Showers help, but dry spring hurt corn
Summer rains have brought needed moisture, but relief for this year’s corn crop has been hit and miss.
Tom Oborny, Marion, said scattered showers had provided “spotty’ moisture to his corn.
“It depends,” he said. “Some did, but two miles down the road some did and some didn’t. It depends on where you go. It won’t be a bumper crop by any means, but we will find out soon enough.”
Rickey Roberts, county extension agent, said a dry spring may have determined the crop’s yield before this week’s rainfall.
“The showers were so scattered, the cloud you were standing under determined how much rain you got,” he said.
A corn crop’s yield is determined very early, which is why a terribly dry spring may stunt it.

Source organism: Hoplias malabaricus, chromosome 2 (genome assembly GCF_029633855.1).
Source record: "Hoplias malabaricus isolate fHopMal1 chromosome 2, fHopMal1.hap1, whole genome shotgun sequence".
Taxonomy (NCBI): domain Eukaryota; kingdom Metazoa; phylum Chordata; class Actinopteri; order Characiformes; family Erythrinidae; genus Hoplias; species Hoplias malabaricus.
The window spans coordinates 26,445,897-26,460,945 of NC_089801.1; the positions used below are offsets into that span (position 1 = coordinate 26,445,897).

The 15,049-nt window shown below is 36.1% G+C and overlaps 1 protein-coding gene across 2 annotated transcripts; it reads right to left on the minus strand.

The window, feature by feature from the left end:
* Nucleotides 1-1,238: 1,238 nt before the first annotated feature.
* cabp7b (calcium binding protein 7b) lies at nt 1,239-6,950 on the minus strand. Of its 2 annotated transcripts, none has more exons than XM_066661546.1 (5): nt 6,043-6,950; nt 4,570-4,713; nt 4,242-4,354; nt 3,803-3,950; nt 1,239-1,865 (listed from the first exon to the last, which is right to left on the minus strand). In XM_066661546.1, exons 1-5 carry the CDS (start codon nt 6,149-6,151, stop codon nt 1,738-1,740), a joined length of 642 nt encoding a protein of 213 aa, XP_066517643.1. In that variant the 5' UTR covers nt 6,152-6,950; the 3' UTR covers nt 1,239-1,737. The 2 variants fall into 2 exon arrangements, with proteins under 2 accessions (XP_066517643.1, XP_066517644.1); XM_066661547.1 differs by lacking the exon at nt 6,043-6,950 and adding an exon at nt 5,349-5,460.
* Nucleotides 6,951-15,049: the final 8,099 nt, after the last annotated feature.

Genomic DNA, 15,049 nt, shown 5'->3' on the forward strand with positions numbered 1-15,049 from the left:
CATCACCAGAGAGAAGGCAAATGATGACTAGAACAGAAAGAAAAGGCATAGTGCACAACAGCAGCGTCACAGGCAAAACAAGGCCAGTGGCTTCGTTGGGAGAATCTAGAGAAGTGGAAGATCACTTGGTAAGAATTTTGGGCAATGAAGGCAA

Roberts said the recent rain would help, but some of the crop had already been damaged.
‘That’s the difference between corn and a crop like beans,” he said. “Beans will sit and wait and let the rain do its thing; corn wants its drink now.”
Kevin Suderman, Hillsboro, said he has been “pretty lucky” despite the dry weather earlier.
“Most of us have got some rain,” he said. “There are always some dry spots.”
He said his crop looked “average to above average” so far.
More rain will be fine, as long as it doesn’t flood.
“We’re at the point that more moisture would not do a whole lot of good, but it will help the soybeans,” he said.
Last modified July 30, 2020